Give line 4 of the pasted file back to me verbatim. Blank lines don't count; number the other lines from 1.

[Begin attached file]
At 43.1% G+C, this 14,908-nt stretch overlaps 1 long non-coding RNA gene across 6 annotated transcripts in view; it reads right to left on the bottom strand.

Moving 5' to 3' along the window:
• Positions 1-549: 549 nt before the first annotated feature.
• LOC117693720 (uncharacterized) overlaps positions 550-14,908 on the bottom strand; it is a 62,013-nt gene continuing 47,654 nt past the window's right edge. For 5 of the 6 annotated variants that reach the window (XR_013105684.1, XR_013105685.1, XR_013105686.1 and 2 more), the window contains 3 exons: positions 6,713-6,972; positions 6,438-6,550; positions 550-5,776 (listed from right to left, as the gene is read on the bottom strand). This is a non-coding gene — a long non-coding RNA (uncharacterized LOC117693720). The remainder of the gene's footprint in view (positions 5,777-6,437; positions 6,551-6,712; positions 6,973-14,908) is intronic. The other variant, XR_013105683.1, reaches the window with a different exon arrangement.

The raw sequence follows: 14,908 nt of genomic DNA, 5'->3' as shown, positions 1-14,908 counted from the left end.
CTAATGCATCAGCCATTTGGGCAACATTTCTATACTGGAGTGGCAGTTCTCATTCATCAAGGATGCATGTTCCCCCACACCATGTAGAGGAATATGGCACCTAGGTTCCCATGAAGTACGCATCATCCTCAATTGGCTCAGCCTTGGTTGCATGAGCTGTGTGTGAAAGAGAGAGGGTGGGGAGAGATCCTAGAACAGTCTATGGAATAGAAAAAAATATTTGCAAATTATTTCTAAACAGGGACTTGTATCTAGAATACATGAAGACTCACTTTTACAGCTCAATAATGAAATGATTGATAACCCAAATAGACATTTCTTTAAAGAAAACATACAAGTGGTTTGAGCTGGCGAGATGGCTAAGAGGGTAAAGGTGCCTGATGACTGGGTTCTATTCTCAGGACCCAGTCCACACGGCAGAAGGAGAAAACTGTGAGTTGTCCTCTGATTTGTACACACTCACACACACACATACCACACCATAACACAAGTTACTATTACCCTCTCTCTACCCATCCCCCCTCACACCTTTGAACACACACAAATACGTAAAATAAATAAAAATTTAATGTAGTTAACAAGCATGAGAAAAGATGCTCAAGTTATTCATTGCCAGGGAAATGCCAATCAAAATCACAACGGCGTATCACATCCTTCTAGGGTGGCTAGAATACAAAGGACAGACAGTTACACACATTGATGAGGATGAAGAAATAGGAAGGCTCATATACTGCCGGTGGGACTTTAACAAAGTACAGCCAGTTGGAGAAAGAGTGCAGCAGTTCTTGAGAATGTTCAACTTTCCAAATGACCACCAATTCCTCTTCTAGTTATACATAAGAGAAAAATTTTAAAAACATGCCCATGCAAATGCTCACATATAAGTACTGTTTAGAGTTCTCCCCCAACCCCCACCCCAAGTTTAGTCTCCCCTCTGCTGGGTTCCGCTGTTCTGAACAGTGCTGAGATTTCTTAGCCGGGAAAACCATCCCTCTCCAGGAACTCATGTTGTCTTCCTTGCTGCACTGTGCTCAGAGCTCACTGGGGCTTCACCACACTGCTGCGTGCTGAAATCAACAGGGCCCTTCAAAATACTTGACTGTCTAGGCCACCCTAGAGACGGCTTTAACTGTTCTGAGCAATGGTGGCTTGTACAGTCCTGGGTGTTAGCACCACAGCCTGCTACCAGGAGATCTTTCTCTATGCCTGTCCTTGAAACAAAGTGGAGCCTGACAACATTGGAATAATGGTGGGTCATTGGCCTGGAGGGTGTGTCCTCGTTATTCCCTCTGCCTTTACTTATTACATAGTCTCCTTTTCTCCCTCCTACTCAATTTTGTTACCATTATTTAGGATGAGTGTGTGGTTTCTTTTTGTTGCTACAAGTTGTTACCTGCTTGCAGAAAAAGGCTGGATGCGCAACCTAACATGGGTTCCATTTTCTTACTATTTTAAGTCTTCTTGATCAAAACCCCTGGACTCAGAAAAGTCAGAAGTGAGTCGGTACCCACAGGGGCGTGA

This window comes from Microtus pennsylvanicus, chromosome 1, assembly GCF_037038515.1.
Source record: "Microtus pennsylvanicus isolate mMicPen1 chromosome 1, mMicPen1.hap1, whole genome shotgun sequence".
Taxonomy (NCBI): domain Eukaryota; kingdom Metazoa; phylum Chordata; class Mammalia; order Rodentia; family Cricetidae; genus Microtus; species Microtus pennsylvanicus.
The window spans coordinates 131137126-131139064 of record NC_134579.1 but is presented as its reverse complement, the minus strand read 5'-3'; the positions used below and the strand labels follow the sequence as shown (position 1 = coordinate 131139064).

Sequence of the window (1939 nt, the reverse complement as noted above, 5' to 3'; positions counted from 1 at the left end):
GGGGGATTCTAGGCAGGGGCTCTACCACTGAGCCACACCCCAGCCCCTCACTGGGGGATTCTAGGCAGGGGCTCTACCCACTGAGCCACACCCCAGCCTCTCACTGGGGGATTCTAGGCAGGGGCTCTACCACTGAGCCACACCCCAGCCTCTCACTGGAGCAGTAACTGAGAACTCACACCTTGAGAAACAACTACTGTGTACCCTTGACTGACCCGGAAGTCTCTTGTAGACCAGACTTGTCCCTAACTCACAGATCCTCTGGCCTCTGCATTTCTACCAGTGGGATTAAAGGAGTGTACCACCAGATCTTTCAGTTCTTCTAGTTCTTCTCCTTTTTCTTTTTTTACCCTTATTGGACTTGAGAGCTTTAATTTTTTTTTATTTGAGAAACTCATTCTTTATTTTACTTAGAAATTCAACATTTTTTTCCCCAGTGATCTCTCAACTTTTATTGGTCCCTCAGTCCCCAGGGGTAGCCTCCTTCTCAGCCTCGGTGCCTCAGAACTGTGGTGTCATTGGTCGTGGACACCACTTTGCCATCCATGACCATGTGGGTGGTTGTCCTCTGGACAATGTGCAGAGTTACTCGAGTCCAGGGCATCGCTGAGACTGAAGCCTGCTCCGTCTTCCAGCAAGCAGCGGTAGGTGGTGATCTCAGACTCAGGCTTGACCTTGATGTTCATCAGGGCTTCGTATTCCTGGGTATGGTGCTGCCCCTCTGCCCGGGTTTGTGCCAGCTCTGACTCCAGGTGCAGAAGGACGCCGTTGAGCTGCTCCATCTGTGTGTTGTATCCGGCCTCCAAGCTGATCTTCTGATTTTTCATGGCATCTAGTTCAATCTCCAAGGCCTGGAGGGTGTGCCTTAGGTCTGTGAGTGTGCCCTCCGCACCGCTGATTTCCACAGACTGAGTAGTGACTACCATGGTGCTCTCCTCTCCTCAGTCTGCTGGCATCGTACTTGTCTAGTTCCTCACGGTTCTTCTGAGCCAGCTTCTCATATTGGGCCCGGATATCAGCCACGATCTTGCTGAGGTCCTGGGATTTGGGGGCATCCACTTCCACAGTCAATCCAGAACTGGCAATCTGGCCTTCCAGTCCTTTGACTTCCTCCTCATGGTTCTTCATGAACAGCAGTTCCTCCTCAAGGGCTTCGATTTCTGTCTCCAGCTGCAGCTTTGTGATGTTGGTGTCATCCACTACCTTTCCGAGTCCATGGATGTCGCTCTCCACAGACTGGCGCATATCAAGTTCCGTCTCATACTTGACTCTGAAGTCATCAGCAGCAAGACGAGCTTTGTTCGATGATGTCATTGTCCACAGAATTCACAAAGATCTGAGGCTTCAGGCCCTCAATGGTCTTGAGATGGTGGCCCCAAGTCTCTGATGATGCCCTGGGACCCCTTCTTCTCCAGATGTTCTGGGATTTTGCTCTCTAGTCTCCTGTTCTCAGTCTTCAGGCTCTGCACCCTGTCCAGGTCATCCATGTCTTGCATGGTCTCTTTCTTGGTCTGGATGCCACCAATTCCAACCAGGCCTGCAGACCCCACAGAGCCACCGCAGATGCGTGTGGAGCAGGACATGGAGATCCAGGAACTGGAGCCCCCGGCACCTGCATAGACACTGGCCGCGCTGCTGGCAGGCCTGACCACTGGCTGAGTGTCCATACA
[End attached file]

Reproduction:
• LOC117693720 (uncharacterized) overlaps positions 550-14,908 on the bottom strand; it is a 62,013-nt gene continuing 47,654 nt past the window's right edge. For 5 of the 6 annotated variants that reach the window (XR_013105684.1, XR_013105685.1, XR_013105686.1 and 2 more), the window contains 3 exons: positions 6,713-6,972; positions 6,438-6,550; positions 550-5,776 (listed from right to left, as the gene is read on the bottom strand). This is a non-coding gene — a long non-coding RNA (uncharacterized LOC117693720). The remainder of the gene's footprint in view (positions 5,777-6,437; positions 6,551-6,712; positions 6,973-14,908) is intronic. The other variant, XR_013105683.1, reaches the window with a different exon arrangement.